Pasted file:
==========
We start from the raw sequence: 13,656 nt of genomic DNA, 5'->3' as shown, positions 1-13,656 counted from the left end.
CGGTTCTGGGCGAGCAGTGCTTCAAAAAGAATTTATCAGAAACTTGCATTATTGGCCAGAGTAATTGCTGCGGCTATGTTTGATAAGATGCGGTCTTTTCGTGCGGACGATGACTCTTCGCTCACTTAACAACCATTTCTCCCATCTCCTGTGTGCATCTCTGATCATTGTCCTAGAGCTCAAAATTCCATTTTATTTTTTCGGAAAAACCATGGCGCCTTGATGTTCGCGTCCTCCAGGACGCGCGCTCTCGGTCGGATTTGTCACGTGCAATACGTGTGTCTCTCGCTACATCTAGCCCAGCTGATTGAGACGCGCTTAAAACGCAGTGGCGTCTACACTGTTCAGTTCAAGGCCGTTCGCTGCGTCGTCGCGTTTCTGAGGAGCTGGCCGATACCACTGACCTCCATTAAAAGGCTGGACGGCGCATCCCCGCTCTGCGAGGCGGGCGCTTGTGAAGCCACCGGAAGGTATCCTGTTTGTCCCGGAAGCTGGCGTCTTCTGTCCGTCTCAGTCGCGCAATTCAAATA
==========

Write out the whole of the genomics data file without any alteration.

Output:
We start from the raw sequence: 13,656 nt of genomic DNA, 5'->3' as shown, positions 1-13,656 counted from the left end.
CGGTTCTGGGCGAGCAGTGCTTCAAAAAGAATTTATCAGAAACTTGCATTATTGGCCAGAGTAATTGCTGCGGCTATGTTTGATAAGATGCGGTCTTTTCGTGCGGACGATGACTCTTCGCTCACTTAACAACCATTTCTCCCATCTCCTGTGTGCATCTCTGATCATTGTCCTAGAGCTCAAAATTCCATTTTATTTTTTCGGAAAAACCATGGCGCCTTGATGTTCGCGTCCTCCAGGACGCGCGCTCTCGGTCGGATTTGTCACGTGCAATACGTGTGTCTCTCGCTACATCTAGCCCAGCTGATTGAGACGCGCTTAAAACGCAGTGGCGTCTACACTGTTCAGTTCAAGGCCGTTCGCTGCGTCGTCGCGTTTCTGAGGAGCTGGCCGATACCACTGACCTCCATTAAAAGGCTGGACGGCGCATCCCCGCTCTGCGAGGCGGGCGCTTGTGAAGCCACCGGAAGGTATCCTGTTTGTCCCGGAAGCTGGCGTCTTCTGTCCGTCTCAGTCGCGCAATTCAAATA